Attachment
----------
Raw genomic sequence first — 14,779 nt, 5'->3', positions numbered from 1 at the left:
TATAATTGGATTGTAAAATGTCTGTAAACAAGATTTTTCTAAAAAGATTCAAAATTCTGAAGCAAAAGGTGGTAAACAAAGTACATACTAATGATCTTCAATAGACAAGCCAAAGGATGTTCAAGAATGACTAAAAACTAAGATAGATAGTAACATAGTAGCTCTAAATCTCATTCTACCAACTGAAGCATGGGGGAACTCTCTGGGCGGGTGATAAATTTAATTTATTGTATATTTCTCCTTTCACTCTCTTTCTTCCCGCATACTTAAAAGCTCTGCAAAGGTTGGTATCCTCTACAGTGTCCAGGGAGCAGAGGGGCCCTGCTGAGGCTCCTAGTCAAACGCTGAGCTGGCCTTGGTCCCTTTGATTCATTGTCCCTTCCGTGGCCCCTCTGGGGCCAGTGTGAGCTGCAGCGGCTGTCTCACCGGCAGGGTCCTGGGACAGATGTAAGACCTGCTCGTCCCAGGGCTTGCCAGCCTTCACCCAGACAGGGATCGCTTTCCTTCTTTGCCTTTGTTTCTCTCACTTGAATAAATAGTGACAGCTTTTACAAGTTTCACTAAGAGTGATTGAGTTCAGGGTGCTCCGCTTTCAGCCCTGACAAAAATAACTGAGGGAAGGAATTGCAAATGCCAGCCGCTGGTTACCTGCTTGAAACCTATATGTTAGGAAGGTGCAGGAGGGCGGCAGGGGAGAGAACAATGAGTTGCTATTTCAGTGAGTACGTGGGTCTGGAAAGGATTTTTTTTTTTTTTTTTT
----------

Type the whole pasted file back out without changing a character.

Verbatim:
Raw genomic sequence first — 14,779 nt, 5'->3', positions numbered from 1 at the left:
TATAATTGGATTGTAAAATGTCTGTAAACAAGATTTTTCTAAAAAGATTCAAAATTCTGAAGCAAAAGGTGGTAAACAAAGTACATACTAATGATCTTCAATAGACAAGCCAAAGGATGTTCAAGAATGACTAAAAACTAAGATAGATAGTAACATAGTAGCTCTAAATCTCATTCTACCAACTGAAGCATGGGGGAACTCTCTGGGCGGGTGATAAATTTAATTTATTGTATATTTCTCCTTTCACTCTCTTTCTTCCCGCATACTTAAAAGCTCTGCAAAGGTTGGTATCCTCTACAGTGTCCAGGGAGCAGAGGGGCCCTGCTGAGGCTCCTAGTCAAACGCTGAGCTGGCCTTGGTCCCTTTGATTCATTGTCCCTTCCGTGGCCCCTCTGGGGCCAGTGTGAGCTGCAGCGGCTGTCTCACCGGCAGGGTCCTGGGACAGATGTAAGACCTGCTCGTCCCAGGGCTTGCCAGCCTTCACCCAGACAGGGATCGCTTTCCTTCTTTGCCTTTGTTTCTCTCACTTGAATAAATAGTGACAGCTTTTACAAGTTTCACTAAGAGTGATTGAGTTCAGGGTGCTCCGCTTTCAGCCCTGACAAAAATAACTGAGGGAAGGAATTGCAAATGCCAGCCGCTGGTTACCTGCTTGAAACCTATATGTTAGGAAGGTGCAGGAGGGCGGCAGGGGAGAGAACAATGAGTTGCTATTTCAGTGAGTACGTGGGTCTGGAAAGGATTTTTTTTTTTTTTTTTT